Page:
Love to see that there are still some folks out there who are kind and thoughtful. What a great memory.

Merry Christmas a little bit late.

Maria Zannini said...

Marianne: This is why I always think the best of people first--even if it might seem a bit naive. There are a lot of good people in the world.

Sarah Ahiers (Falen) said...

aww! This was a lovely story!

brokenbiro said...

Aw bless! What a nice story.

Wishing you and yours a happy festive season!

word ver = ingly (it should have a 't' in front of it!)

Maria Zannini said...

Sarah, thanks for stopping by over the holidays!

Maria Zannini said...

Merry Christmas, Brokenbiro!

Linda Leszczuk said...

I was off the computer for a couple days so I missed this one but have to make a late comment -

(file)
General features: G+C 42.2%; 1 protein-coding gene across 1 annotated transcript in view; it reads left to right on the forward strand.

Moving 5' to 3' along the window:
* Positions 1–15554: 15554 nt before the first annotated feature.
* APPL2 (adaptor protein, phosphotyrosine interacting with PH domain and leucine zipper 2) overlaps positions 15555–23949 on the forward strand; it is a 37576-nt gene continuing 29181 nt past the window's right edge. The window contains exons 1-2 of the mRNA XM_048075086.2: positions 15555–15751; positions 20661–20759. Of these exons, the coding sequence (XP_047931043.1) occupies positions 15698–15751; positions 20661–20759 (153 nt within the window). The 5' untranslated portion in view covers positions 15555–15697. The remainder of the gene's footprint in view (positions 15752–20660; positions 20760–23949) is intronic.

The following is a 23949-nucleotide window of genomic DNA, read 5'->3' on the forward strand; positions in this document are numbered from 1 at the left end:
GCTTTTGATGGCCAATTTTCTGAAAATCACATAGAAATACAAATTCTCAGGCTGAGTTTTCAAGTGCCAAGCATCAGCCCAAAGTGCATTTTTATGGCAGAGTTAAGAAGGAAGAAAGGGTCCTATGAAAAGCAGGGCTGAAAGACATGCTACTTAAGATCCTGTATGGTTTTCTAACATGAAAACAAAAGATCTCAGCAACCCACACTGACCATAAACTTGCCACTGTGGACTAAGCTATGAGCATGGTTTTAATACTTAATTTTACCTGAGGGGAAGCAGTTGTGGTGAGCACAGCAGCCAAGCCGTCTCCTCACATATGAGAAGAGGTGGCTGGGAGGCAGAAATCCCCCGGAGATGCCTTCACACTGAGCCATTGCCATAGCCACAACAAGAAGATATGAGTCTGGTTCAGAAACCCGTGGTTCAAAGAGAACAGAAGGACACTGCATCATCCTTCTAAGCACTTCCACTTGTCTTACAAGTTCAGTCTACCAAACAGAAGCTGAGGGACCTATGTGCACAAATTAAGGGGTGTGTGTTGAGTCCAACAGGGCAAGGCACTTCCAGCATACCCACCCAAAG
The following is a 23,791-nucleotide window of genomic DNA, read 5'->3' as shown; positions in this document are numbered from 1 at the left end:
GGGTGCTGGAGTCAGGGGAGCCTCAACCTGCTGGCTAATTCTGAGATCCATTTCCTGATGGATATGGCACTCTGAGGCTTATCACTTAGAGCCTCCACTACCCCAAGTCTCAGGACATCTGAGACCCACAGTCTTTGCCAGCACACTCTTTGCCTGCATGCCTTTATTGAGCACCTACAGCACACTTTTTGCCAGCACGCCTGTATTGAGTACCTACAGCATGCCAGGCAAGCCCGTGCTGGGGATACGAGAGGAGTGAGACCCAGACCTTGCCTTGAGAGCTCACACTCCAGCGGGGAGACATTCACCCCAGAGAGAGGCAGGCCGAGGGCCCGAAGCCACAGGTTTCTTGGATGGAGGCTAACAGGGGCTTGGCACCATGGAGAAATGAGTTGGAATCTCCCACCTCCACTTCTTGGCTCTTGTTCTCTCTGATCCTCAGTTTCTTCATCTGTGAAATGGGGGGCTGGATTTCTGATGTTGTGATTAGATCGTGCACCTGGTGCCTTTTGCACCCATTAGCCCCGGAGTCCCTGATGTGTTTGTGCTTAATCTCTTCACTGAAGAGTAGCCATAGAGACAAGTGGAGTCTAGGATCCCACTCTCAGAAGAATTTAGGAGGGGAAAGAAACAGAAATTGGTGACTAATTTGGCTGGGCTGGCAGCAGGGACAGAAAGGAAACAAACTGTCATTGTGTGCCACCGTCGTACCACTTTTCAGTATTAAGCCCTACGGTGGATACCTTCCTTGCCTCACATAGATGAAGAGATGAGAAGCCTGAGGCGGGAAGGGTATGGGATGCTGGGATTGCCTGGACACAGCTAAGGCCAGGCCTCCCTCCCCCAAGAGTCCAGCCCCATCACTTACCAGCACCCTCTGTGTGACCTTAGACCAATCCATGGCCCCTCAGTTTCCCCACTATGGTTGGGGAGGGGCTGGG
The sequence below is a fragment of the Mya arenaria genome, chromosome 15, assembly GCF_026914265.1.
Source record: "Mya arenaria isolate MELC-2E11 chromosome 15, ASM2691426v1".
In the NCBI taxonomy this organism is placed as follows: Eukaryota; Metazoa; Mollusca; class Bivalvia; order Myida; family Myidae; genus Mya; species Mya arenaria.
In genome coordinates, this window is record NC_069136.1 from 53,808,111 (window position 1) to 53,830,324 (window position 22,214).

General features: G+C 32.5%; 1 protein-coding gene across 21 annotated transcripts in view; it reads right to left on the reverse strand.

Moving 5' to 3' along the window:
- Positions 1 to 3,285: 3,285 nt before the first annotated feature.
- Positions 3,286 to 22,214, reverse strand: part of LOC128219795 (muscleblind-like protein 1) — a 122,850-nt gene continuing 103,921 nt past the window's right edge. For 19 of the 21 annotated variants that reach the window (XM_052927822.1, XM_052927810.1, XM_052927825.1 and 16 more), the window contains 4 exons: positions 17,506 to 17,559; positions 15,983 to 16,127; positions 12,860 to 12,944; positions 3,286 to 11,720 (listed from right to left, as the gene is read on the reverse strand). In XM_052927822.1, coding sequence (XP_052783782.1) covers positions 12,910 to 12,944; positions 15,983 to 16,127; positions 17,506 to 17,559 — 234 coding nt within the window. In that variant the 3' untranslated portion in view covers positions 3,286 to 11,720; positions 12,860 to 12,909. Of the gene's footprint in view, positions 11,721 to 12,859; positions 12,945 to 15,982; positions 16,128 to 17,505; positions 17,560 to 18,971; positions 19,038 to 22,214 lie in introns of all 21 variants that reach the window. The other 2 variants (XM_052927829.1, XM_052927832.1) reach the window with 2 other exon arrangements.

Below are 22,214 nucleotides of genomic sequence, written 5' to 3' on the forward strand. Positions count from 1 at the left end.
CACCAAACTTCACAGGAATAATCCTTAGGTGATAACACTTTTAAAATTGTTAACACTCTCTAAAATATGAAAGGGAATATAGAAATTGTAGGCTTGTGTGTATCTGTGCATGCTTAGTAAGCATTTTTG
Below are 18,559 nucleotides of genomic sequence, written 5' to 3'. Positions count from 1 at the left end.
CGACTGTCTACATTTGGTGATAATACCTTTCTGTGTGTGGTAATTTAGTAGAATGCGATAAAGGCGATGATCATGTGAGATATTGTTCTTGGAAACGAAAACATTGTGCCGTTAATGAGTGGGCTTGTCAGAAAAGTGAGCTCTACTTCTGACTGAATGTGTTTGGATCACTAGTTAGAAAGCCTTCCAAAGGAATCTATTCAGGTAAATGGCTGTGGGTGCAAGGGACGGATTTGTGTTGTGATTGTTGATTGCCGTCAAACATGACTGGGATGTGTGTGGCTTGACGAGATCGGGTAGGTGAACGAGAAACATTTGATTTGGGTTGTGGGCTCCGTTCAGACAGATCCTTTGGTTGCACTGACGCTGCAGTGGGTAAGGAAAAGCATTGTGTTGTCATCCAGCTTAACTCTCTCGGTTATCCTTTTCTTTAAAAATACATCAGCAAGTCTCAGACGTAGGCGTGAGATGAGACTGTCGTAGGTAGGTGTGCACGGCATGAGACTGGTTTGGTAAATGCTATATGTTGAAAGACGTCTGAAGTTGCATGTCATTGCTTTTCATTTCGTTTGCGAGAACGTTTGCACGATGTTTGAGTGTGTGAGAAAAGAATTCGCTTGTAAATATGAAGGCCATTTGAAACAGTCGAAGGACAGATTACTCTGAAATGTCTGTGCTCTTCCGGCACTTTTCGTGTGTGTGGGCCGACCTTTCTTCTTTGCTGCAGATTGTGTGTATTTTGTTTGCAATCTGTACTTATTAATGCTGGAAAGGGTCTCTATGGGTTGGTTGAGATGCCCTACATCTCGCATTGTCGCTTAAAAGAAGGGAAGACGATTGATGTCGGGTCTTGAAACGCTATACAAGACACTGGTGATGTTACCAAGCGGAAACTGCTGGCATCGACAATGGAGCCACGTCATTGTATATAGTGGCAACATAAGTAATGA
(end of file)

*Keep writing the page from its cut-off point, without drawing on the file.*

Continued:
My most memorable tree was Christmas '72. I was incredibly pregnant with our firstborn and Uncle Sam, in his infinite wisdom, had decided to transfer my active duty spouse from Ohio to California in late December. So we spent Christmas in a motel room. Not willing to give up Christmas, I made a tree by sticking styrofoam balls all over with toothpicks and stacking them in an inverted cone to get a tree shape. Then I coated the whole thing with spray snow and hung tiny ornaments from the toothpicks. If the lights were dimmed and you squinted hard enough, it really did look like a snowy white Christmas tree. I've never forgotten that one.

Angelina Rain said...

What a beautiful story!

Kimber Leszczuk. said...

That is a sweet story!! I hope you had a Merry Christmas this year too! :)

Maria Zannini said...

Linda: That was a beautiful story. Sometimes I think the times when we have nothing are the times we treasure the most.

Angelina, Kimber: Merry Christmas, all.

Thank you for stopping by to visit me.